Colorectal cancer (CRC) is the third most common cancer and the second most common cause of cancer deaths worldwide. Norway has one of the world’s highest incidences of CRC, even showing a rapid increase in recent years. The etiology could be hidden in our dietary habits. In this respect, the International Agency for Research on Cancer (IARC) has categorised processed meat as a group 1 carcinogen and red meat as a group 2A carcinogen for colorectal cancer (CRC), and the World Cancer Research Fund (WCRF) has deemed the association between processed meat consumption and CRC convincing. However, this conclusion was mainly derived from epidemiological studies in populations that have a Western diet characterised by a high intake of energy-dense and processed foods. Furthermore, the cause-and-effect relationships and the key carcinogenic drivers have yet to be documented.
An avoidance of meat products would, however, have a considerable impact on the food self-sufficiency in Norway: overall, it varies between 45-50 %, but is above 90 % for meat and meat products. This is due to the specificities of the Norwegian agriculture, where two thirds of the cultivated land are areas with grass production that provide feedstuff for livestock. In addition, approximately 45 % of Norway’s uncultivated land is suitable for rough grazing. The majority of the nationally produced proteins in the Norwegian diet are today based on products from free-grazing or grass-fed ruminants such as cattle, sheep, goats, and reindeer. These animals make use of otherwise uncultivatable natural resources and upcycle them to high quality nutrients, including proteins, for human consumption.
In this context, the CRC-3p project has been initiated with the objective of investigating the carcinogenic potential of both red meat and plant-based meat alternatives. The study will also assess the impact of dietary patterns on the carcinogenic potential of processed foods. Given the escalating trend of CRC incidents in Norway, this research is addressing critical questions related to cancer risks associated with dietary choices. This research aims to contribute to ensuring a secure and safe food supply for the Norwegian population.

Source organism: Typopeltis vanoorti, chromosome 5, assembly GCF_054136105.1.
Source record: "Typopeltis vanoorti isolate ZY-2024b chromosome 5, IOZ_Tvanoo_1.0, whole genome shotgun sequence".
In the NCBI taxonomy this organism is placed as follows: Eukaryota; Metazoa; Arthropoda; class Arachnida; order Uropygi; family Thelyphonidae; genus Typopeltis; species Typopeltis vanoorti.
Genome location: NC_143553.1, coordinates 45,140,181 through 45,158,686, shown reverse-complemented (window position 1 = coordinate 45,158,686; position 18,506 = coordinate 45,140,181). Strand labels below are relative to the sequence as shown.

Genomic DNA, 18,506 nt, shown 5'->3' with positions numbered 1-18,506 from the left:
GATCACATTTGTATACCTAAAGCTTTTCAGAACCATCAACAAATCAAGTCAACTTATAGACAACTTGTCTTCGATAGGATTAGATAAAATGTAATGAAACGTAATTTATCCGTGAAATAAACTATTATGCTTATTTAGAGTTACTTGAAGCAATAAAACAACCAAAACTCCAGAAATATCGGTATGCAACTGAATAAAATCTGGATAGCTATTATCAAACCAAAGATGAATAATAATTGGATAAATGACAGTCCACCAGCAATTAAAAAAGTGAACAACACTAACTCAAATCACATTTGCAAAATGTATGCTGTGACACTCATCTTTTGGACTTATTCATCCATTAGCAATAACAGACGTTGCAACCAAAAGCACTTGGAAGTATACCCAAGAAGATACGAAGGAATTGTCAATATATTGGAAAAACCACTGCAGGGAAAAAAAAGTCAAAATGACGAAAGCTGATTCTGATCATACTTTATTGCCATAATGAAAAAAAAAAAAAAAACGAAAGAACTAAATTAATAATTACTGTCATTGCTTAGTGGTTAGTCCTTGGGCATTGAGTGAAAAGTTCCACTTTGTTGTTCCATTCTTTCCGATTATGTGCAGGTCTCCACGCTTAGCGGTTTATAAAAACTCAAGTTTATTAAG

The CRC-3p project is designed to determine the carcinogenic potential of red meat and plant-based meat alternatives with the aim of revealing the significance of the protein source and the degree of processing (unprocessed, processed, ultra-processed) on colorectal cancer (CRC) development. Additionally, CRC-3p aims to elucidate how dietary patterns may influence the carcinogenic potential of the different processed foods.
Funding: NFR – KSP collaboration project between academic and industrial partners (2024 – 2027)
The research questions will be addressed using A/J mouse models and accessing existing and new data collected in Norwegian epidemiological studies.
Research questions for CRC-3p:
- What is the carcinogenic potential of meat and plant-based meat alternatives in the A/J mouse models?
- Does degree of processing (unprocessed, processed, ultra-processed) of meat and plant-based meat alternatives play a significant role in carcinogenesis in the A/J mouse models?
- Can dietary factors that are recognized as part of a healthy or unhealthy diet increase or reduce colorectal carcinogenesis in the A/J mouse models?
- Does risk of CRC in humans differ when processed meat or plant-based meat alternatives are part of a healthy vs unhealthy diet?